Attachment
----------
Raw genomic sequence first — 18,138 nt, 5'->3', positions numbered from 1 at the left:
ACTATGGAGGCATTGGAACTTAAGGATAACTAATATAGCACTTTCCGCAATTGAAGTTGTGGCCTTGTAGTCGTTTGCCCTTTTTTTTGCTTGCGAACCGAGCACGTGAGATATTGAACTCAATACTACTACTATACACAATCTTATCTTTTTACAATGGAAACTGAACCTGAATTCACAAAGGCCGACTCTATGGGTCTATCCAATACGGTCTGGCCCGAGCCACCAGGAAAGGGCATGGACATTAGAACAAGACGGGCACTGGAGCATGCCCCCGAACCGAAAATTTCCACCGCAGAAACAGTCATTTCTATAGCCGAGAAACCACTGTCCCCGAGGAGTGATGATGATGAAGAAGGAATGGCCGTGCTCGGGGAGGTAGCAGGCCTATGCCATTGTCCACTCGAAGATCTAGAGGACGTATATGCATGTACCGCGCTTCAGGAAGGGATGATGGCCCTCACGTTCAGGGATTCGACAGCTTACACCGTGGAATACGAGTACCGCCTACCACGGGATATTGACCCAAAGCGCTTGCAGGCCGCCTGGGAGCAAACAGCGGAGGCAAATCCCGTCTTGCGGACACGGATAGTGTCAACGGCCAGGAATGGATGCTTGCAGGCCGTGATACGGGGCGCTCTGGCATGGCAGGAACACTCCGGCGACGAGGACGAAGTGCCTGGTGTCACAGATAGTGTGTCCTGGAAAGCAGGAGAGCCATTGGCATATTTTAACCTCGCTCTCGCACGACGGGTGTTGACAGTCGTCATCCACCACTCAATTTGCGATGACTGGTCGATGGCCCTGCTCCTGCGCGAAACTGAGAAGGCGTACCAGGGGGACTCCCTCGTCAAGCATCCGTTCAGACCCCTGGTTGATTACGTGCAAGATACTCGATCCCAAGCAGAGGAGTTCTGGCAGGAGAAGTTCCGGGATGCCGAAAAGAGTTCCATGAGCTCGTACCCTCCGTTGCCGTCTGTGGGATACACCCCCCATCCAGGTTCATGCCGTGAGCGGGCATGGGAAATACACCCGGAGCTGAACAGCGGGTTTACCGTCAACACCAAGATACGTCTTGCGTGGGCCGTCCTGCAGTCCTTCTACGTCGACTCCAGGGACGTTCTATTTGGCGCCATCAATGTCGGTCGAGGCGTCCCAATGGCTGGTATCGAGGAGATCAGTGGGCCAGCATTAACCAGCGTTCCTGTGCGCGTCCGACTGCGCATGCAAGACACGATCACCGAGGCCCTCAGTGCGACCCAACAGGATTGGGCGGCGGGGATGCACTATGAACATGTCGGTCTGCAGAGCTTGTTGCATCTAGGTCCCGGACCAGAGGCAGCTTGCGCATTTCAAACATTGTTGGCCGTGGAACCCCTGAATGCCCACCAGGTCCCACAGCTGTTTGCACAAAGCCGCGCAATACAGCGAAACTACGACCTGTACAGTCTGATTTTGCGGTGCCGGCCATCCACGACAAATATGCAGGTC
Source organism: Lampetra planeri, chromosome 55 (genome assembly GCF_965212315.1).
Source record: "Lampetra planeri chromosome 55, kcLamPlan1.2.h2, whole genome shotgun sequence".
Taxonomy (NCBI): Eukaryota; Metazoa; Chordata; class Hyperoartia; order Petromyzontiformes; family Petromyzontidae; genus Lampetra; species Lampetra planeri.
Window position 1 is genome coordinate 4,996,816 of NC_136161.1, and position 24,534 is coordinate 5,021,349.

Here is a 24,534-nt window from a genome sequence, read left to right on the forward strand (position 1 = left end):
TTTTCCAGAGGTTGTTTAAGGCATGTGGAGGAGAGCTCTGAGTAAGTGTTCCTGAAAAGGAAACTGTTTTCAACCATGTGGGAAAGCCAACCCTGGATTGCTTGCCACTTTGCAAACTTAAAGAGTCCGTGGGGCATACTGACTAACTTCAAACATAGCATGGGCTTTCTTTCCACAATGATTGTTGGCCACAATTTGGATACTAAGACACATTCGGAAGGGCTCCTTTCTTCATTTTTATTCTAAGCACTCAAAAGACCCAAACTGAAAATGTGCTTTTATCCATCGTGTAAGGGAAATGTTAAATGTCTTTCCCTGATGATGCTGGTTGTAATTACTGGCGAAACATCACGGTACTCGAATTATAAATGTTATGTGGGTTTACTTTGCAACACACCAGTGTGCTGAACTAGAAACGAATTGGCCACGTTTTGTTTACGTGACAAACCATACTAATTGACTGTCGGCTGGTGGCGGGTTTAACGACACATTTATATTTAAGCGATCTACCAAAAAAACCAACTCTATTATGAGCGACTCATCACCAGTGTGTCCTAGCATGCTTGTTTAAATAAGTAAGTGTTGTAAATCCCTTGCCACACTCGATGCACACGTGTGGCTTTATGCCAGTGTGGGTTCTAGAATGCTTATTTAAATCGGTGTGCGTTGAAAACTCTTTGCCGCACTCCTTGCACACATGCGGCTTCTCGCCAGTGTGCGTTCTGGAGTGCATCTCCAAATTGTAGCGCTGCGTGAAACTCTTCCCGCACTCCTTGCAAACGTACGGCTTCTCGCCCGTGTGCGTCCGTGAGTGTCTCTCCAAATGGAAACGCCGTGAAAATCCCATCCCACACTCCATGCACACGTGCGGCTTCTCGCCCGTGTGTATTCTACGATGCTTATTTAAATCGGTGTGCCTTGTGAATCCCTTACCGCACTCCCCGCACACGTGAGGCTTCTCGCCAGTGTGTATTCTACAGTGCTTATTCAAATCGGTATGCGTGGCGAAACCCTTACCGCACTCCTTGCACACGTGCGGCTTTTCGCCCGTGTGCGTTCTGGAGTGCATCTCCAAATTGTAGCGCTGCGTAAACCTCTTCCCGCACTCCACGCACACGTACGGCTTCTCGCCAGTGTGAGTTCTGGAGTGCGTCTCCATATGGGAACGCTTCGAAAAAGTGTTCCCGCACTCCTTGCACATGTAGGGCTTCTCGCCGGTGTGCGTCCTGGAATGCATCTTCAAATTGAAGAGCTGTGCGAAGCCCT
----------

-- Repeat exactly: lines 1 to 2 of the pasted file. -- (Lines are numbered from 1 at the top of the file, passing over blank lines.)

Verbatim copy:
Raw genomic sequence first — 18,138 nt, 5'->3', positions numbered from 1 at the left:
ACTATGGAGGCATTGGAACTTAAGGATAACTAATATAGCACTTTCCGCAATTGAAGTTGTGGCCTTGTAGTCGTTTGCCCTTTTTTTTGCTTGCGAACCGAGCACGTGAGATATTGAACTCAATACTACTACTATACACAATCTTATCTTTTTACAATGGAAACTGAACCTGAATTCACAAAGGCCGACTCTATGGGTCTATCCAATACGGTCTGGCCCGAGCCACCAGGAAAGGGCATGGACATTAGAACAAGACGGGCACTGGAGCATGCCCCCGAACCGAAAATTTCCACCGCAGAAACAGTCATTTCTATAGCCGAGAAACCACTGTCCCCGAGGAGTGATGATGATGAAGAAGGAATGGCCGTGCTCGGGGAGGTAGCAGGCCTATGCCATTGTCCACTCGAAGATCTAGAGGACGTATATGCATGTACCGCGCTTCAGGAAGGGATGATGGCCCTCACGTTCAGGGATTCGACAGCTTACACCGTGGAATACGAGTACCGCCTACCACGGGATATTGACCCAAAGCGCTTGCAGGCCGCCTGGGAGCAAACAGCGGAGGCAAATCCCGTCTTGCGGACACGGATAGTGTCAACGGCCAGGAATGGATGCTTGCAGGCCGTGATACGGGGCGCTCTGGCATGGCAGGAACACTCCGGCGACGAGGACGAAGTGCCTGGTGTCACAGATAGTGTGTCCTGGAAAGCAGGAGAGCCATTGGCATATTTTAACCTCGCTCTCGCACGACGGGTGTTGACAGTCGTCATCCACCACTCAATTTGCGATGACTGGTCGATGGCCCTGCTCCTGCGCGAAACTGAGAAGGCGTACCAGGGGGACTCCCTCGTCAAGCATCCGTTCAGACCCCTGGTTGATTACGTGCAAGATACTCGATCCCAAGCAGAGGAGTTCTGGCAGGAGAAGTTCCGGGATGCCGAAAAGAGTTCCATGAGCTCGTACCCTCCGTTGCCGTCTGTGGGATACACCCCCCATCCAGGTTCATGCCGTGAGCGGGCATGGGAAATACACCCGGAGCTGAACAGCGGGTTTACCGTCAACACCAAGATACGTCTTGCGTGGGCCGTCCTGCAGTCCTTCTACGTCGACTCCAGGGACGTTCTATTTGGCGCCATCAATGTCGGTCGAGGCGTCCCAATGGCTGGTATCGAGGAGATCAGTGGGCCAGCATTAACCAGCGTTCCTGTGCGCGTCCGACTGCGCATGCAAGACACGATCACCGAGGCCCTCAGTGCGACCCAACAGGATTGGGCGGCGGGGATGCACTATGAACATGTCGGTCTGCAGAGCTTGTTGCATCTAGGTCCCGGACCAGAGGCAGCTTGCGCATTTCAAACATTGTTGGCCGTGGAACCCCTGAATGCCCACCAGGTCCCACAGCTGTTTGCACAAAGCCGCGCAATACAGCGAAACTACGACCTGTACAGTCTGATTTTGCGGTGCCGGCCATCCACGACAAATATGCAGGTC